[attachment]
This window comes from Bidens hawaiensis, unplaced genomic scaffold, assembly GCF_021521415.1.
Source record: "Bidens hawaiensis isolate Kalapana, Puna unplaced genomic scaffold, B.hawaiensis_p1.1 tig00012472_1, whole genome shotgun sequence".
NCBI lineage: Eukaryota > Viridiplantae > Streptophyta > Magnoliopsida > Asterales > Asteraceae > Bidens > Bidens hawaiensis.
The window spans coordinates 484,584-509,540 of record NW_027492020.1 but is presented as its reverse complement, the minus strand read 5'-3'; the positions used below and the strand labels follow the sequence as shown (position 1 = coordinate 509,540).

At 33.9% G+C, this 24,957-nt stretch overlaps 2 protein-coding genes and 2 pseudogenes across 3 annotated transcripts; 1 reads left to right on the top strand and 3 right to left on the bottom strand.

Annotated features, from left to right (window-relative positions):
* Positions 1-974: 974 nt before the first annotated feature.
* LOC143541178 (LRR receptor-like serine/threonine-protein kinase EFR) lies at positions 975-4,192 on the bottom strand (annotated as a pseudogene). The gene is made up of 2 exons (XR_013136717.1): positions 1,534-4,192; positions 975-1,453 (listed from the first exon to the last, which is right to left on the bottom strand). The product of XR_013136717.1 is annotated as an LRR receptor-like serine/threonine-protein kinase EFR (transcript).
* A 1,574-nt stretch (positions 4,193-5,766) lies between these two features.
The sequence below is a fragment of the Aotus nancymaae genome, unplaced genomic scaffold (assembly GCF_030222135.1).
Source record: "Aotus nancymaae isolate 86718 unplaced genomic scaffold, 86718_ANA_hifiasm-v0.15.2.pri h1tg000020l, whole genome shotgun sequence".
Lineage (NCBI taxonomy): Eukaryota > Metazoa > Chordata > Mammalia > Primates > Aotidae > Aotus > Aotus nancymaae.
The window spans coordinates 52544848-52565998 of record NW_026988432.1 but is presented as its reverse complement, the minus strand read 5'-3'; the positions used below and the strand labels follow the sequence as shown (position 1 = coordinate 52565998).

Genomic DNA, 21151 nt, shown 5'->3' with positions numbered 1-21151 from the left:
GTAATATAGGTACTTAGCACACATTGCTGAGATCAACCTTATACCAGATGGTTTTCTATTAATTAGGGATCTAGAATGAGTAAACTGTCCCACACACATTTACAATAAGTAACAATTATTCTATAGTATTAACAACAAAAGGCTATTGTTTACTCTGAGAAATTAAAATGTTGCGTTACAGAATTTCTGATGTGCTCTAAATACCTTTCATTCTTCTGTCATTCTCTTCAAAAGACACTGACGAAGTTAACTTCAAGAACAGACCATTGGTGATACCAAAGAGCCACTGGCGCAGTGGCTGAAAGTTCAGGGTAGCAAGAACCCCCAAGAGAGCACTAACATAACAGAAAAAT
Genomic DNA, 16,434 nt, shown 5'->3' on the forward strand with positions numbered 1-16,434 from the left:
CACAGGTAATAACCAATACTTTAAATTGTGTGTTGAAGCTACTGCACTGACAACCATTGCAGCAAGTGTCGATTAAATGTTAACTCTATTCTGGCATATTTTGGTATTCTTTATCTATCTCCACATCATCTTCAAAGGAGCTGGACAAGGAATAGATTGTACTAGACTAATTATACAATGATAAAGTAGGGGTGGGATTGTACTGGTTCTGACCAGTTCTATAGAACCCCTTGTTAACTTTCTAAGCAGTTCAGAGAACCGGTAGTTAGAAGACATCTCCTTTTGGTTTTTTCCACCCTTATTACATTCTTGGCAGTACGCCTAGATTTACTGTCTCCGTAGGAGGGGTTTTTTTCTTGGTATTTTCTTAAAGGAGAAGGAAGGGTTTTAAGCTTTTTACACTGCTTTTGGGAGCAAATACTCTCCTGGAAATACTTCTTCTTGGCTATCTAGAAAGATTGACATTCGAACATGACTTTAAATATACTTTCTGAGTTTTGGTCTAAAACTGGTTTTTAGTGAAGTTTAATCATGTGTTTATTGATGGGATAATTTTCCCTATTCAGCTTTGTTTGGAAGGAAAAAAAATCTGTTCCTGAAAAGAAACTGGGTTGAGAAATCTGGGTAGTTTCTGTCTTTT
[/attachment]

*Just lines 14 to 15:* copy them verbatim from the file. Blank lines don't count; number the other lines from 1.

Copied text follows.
Genomic DNA, 21151 nt, shown 5'->3' with positions numbered 1-21151 from the left:
GTAATATAGGTACTTAGCACACATTGCTGAGATCAACCTTATACCAGATGGTTTTCTATTAATTAGGGATCTAGAATGAGTAAACTGTCCCACACACATTTACAATAAGTAACAATTATTCTATAGTATTAACAACAAAAGGCTATTGTTTACTCTGAGAAATTAAAATGTTGCGTTACAGAATTTCTGATGTGCTCTAAATACCTTTCATTCTTCTGTCATTCTCTTCAAAAGACACTGACGAAGTTAACTTCAAGAACAGACCATTGGTGATACCAAAGAGCCACTGGCGCAGTGGCTGAAAGTTCAGGGTAGCAAGAACCCCCAAGAGAGCACTAACATAACAGAAAAAT